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Today, we’ll introduce the concept of the P/E ratio for those who are learning about investing. We’ll show how you can use Linedata Services S.A.’s (EPA:LIN) P/E ratio to inform your assessment of the investment opportunity. Linedata Services has a P/E ratio of 9.44, based on the last twelve months. That means that at current prices, buyers pay €9.44 for every €1 in trailing yearly profits.
How Do I Calculate A Price To Earnings Ratio?
The formula for price to earnings is:
Price to Earnings Ratio = Price per Share ÷ Earnings per Share (EPS)
Or for Linedata Services:
P/E of 9.44 = €26.9 ÷ €2.85 (Based on the year to December 2018.)
Is A High P/E Ratio Good?
A higher P/E ratio means that buyers have to pay a higher price for each €1 the company has earned over the last year. All else being equal, it’s better to pay a low price — but as Warren Buffett said, ‘It’s far better to buy a wonderful company at a fair price than a fair company at a wonderful price.’
How Growth Rates Impact P/E Ratios
Companies that shrink earnings per share quickly will rapidly decrease the ‘E’ in the equation. That means even if the current P/E is low, it will increase over time if the share price stays flat. Then, a higher P/E might scare off shareholders, pushing the share price down.
Linedata Services’s earnings per share grew by -3.7% in the last twelve months. And earnings per share have improved by 3.9% annually, over the last five years. Unfortunately, earnings per share are down 6.6% a year, over 3 years.
Does Linedata Services Have A Relatively High Or Low P/E For Its Industry?
One good way to get a quick read on what market participants expect of a company is to look at its P/E ratio. If you look at the image below, you can see Linedata Services has a lower P/E than the average (24.9) in the software industry classification.
This suggests that market participants think Linedata Services will underperform other companies in its industry. Since the market seems unimpressed with Linedata Services, it’s quite possible it could surprise on the upside. It is arguably worth checking if insiders are buying shares, because that might imply they believe the stock is undervalued.
Remember: P/E Ratios Don’t Consider The Balance Sheet
It’s important to note that the P/E ratio considers the market capitalization, not the enterprise value. Thus, the metric does not reflect cash or debt held by the company. Theoretically, a business can improve its earnings (and produce a lower P/E in the future) by investing in growth. That means taking on debt (or spending its cash).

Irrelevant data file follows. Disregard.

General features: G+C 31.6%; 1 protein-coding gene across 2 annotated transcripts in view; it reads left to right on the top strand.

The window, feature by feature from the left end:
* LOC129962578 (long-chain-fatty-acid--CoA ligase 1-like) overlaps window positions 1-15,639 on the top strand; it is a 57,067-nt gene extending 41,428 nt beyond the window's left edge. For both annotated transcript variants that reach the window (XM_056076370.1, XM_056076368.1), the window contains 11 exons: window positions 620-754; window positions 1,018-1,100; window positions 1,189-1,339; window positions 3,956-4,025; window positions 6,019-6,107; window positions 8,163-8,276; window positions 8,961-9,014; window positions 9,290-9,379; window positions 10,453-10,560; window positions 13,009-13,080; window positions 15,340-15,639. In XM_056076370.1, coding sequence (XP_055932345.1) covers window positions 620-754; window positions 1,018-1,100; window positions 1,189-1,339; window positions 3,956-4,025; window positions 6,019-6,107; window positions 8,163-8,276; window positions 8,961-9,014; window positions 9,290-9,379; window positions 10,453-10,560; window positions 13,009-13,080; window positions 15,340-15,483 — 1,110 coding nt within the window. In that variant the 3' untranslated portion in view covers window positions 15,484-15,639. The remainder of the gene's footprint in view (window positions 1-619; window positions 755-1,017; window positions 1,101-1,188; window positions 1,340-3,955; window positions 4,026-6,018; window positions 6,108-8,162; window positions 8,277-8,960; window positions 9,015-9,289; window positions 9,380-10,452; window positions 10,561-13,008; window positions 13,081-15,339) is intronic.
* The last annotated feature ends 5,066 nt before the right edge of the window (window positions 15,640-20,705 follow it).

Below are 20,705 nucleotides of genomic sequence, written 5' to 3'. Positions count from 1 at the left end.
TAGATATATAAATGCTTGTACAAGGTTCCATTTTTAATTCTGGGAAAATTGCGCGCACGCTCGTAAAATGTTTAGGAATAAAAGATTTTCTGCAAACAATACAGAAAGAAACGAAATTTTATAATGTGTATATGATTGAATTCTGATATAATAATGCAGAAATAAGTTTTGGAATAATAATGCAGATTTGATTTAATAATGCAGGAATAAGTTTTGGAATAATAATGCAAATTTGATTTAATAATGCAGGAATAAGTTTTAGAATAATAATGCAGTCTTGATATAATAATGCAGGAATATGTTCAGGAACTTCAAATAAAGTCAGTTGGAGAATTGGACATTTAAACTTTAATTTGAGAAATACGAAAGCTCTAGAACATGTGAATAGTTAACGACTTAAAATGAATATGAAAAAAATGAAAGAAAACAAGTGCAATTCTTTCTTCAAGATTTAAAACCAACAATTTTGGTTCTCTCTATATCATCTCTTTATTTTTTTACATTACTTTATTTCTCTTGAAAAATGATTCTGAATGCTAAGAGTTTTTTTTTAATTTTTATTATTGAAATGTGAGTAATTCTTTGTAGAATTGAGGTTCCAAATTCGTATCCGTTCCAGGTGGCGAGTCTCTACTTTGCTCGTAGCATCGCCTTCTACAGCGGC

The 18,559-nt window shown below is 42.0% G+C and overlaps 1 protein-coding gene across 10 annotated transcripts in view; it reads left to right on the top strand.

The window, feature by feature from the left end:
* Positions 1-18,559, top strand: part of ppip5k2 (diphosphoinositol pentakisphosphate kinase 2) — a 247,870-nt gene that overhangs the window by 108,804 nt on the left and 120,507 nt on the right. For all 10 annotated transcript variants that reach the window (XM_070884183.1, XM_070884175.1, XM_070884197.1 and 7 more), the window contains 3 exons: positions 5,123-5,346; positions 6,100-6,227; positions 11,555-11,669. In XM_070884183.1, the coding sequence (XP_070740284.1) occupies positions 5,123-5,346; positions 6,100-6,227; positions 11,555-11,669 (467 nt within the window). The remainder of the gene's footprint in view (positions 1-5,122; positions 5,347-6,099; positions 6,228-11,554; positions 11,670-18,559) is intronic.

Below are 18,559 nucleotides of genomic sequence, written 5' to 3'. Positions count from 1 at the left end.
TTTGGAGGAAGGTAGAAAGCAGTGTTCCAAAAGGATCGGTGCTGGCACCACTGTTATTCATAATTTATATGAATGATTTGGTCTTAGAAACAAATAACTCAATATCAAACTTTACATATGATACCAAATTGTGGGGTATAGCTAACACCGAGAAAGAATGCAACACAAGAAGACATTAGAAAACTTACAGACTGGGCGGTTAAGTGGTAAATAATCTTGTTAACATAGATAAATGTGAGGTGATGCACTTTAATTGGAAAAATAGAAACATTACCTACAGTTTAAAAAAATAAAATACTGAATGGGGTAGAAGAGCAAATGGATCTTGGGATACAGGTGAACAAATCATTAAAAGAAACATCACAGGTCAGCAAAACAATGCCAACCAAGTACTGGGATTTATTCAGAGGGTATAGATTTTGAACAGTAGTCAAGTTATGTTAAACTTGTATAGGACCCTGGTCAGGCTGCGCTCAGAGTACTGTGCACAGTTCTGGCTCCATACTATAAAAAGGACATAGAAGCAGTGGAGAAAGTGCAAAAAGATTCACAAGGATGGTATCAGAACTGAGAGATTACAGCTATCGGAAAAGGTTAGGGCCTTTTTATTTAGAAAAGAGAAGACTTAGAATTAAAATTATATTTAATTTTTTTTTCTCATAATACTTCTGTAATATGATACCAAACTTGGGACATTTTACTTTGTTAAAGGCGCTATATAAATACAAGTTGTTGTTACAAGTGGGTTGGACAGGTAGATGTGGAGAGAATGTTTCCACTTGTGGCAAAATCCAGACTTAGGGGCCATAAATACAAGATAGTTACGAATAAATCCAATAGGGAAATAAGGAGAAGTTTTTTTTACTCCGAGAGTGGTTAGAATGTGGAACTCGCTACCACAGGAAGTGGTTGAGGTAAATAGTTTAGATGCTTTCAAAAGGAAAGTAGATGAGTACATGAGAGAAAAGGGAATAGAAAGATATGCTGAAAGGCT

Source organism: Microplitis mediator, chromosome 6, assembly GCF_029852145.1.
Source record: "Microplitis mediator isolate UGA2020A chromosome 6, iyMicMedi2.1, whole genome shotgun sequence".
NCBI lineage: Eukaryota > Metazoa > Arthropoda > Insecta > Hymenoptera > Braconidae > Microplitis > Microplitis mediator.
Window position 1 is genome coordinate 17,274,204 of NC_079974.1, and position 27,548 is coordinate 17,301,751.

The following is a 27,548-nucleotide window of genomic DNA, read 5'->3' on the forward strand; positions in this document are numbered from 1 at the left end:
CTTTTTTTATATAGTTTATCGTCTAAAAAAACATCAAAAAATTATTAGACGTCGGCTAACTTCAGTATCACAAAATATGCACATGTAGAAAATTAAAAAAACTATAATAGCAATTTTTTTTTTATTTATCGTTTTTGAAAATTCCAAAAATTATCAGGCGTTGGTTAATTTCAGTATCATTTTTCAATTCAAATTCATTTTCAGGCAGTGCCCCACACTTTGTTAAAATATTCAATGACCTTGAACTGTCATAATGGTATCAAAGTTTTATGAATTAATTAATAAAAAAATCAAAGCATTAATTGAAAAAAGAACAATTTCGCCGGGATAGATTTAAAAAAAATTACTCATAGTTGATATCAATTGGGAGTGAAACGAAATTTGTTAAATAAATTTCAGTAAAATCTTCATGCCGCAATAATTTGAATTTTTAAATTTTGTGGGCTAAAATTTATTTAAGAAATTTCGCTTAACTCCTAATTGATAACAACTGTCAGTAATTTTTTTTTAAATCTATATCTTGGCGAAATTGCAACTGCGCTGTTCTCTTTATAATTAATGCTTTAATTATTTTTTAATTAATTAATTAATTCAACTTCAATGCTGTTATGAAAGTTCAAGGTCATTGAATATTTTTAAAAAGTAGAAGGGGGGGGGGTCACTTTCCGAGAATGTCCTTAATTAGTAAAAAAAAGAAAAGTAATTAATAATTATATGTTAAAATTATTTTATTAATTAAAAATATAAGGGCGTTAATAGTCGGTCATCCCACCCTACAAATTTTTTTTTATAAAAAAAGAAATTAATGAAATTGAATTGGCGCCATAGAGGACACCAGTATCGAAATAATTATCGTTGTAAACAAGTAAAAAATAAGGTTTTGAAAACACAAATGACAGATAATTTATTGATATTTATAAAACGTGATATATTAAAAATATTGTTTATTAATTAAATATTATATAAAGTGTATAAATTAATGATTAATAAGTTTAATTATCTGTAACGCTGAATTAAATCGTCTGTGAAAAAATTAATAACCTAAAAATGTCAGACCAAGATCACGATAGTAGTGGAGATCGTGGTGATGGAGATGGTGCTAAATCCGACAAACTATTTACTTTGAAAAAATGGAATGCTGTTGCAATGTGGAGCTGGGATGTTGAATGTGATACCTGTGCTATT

Spending on growth might be good or bad a few years later, but the point is that the P/E ratio does not account for the option (or lack thereof).
How Does Linedata Services’s Debt Impact Its P/E Ratio?
Linedata Services’s net debt equates to 44% of its market capitalization. While that’s enough to warrant consideration, it doesn’t really concern us.
The Verdict On Linedata Services’s P/E Ratio
Linedata Services has a P/E of 9.4. That’s below the average in the FR market, which is 17.7. EPS grew over the last twelve months, and debt levels are quite reasonable. If growth is sustainable over the long term, then the current P/E ratio may be a sign of good value.
Investors have an opportunity when market expectations about a stock are wrong. If it is underestimating a company, investors can make money by buying and holding the shares until the market corrects itself. So this free visualization of the analyst consensus on future earnings could help you make the right decision about whether to buy, sell, or hold.
You might be able to find a better buy than Linedata Services. If you want a selection of possible winners, check out this free list of interesting companies that trade on a P/E below 20 (but have proven they can grow earnings).
We aim to bring you long-term focused research analysis driven by fundamental data. Note that our analysis may not factor in the latest price-sensitive company announcements or qualitative material.
If you spot an error that warrants correction, please contact the editor at firstname.lastname@example.org. This article by Simply Wall St is general in nature. It does not constitute a recommendation to buy or sell any stock, and does not take account of your objectives, or your financial situation. Simply Wall St has no position in the stocks mentioned. Thank you for reading.